|Gulliver, The Hague 1773 - the floating island|
A Edward Bawden, illustrations to the 1965 Folio Society Edition. A2 bawden's earlier drawing for the Folio Society edition of 1948.
B Harry Theaker illustrations to the Ward Lock edition, undated c1912
C Wayne Dwiggins, for the Peter Pauper Press edition, undated c1930
E Herbert Cole, illustrations to the John Lane edition 1900
"I attempted to rise, but was not able to stir; for, as I happened to lie on my back, I found my arms and legs were strongly fastened on each side to the ground, and my hair, which was long and thick, tied down in th same manner. I likewise felt several slender ligatures across my body, from my arm-pits to my thighs.... when bending mine eyes downwards as much as I could, I perceived it to be a human creature not six inches high,with a bow and arrow in his hands, and a quiver at his back. In the mean time, I felt at least forty more of the same kind (as I conjectured) following the first. I was in the utmost astonishment, and roared so loud, that they all ran back in a fright..."
Gulliver hears that there is a fire at the Palace which he extinguishes by pissing on it. "I got up in an instant, and orders being given to clear the way before me; and it being likewise a moonlight night, I made a shift to get to the palace without trampling on any of the people."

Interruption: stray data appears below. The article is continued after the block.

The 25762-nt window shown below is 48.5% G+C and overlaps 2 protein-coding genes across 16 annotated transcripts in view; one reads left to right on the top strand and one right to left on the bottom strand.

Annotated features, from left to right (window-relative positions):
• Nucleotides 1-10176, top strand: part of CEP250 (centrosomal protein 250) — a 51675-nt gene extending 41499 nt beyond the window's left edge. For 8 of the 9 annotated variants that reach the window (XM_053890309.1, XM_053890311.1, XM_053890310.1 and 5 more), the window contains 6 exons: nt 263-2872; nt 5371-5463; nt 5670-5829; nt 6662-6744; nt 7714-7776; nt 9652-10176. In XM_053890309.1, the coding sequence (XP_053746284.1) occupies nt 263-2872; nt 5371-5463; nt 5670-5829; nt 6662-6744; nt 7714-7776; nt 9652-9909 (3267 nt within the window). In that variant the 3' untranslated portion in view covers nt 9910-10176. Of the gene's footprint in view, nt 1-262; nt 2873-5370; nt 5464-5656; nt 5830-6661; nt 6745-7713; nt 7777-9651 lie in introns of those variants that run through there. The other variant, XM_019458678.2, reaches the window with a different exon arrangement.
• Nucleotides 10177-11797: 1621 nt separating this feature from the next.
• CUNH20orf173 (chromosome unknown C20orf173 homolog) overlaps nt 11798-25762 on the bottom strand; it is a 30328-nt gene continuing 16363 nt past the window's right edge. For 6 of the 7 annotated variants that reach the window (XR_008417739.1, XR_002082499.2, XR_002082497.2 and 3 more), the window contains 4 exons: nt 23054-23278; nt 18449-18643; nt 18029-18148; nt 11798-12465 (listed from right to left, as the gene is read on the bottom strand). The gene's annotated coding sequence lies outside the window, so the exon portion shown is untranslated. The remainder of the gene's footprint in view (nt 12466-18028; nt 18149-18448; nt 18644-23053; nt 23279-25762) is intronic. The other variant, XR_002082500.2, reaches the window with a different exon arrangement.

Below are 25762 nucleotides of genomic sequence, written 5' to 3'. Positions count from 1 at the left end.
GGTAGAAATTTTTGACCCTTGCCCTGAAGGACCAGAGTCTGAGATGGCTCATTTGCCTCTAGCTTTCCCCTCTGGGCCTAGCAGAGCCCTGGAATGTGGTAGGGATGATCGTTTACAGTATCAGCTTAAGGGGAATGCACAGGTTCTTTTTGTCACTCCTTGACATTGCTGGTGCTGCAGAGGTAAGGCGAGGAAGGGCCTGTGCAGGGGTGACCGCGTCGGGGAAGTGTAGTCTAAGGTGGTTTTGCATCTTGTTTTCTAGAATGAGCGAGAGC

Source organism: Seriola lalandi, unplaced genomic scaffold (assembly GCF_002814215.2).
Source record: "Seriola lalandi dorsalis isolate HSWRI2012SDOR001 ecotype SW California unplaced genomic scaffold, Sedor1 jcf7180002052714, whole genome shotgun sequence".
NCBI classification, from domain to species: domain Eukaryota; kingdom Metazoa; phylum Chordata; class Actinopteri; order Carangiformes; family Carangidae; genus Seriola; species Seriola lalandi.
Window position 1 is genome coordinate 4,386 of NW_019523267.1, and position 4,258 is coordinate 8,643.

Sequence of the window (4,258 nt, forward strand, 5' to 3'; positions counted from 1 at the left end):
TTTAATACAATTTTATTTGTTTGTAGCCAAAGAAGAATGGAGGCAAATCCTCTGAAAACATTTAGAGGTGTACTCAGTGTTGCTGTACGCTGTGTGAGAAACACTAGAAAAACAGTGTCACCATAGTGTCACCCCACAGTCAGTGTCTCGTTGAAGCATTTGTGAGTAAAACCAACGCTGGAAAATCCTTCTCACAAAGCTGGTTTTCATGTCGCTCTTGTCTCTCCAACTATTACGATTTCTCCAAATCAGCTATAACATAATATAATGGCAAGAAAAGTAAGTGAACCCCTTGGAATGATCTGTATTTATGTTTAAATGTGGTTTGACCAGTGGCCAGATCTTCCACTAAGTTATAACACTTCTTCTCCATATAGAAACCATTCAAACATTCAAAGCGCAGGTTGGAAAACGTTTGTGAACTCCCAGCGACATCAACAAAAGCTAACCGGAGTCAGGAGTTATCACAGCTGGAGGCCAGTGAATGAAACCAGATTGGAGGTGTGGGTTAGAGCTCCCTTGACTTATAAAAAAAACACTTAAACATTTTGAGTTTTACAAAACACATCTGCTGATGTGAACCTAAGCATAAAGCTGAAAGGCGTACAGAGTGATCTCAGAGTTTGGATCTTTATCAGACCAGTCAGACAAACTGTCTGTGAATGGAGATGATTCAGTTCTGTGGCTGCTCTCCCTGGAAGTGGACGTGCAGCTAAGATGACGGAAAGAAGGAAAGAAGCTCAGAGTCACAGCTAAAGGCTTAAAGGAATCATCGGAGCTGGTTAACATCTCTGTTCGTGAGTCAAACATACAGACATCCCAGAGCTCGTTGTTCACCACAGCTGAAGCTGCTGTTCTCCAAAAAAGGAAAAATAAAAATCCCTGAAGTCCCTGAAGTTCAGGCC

"Glumdalclitch often carried me into the gardens of the court in my smaller box, and would sometimes take me out of it and hold me in her hand, or set me down to walk."
|Laputa, Gulliver aboard the Floatinng island. That the King could punish rebellion by hovering over the rebellious town by depriving it of rain and sun. "And if the crime deserve it, they are the same time pelted from above with great stones against which they have no defence... if they still continue obstinate,, or offer to raise insurrections; he proceeds to the last remedy, by letting the island drop directly on their heads, which makes a universal destruction of houses and men." Chapter Five.|
|Balnibari, the machine for speculative learning."He then led me to the frame about the sides whereof all hispupils stood in ranks. It was twenty foot square, placed in the middle of the room. The superficies was composed of sveral bits of wood, about the bigness of a dye, but some larger than others. They were all linked together by slender wires. These bits of wood were covered on every square with paper pasted on them; and, on these papers were written all the words of thewir language in their sevral moods, tenses, and declensions, but withoutany order. The professor then desired me to observe, for he was going to set his engine at work. The pupils at his command took each them hold of an iron handle, whereof there were forty fixed round the edges of the frame; and giving them a sudden turn, the whole disposition of the words changed. He then commanded six and thirty of the lads to read the several lines softly as they appeared upon the frame; and where they found three or four words together that might make part of a sentence, they dictated to the four remaining boys who were scribes."|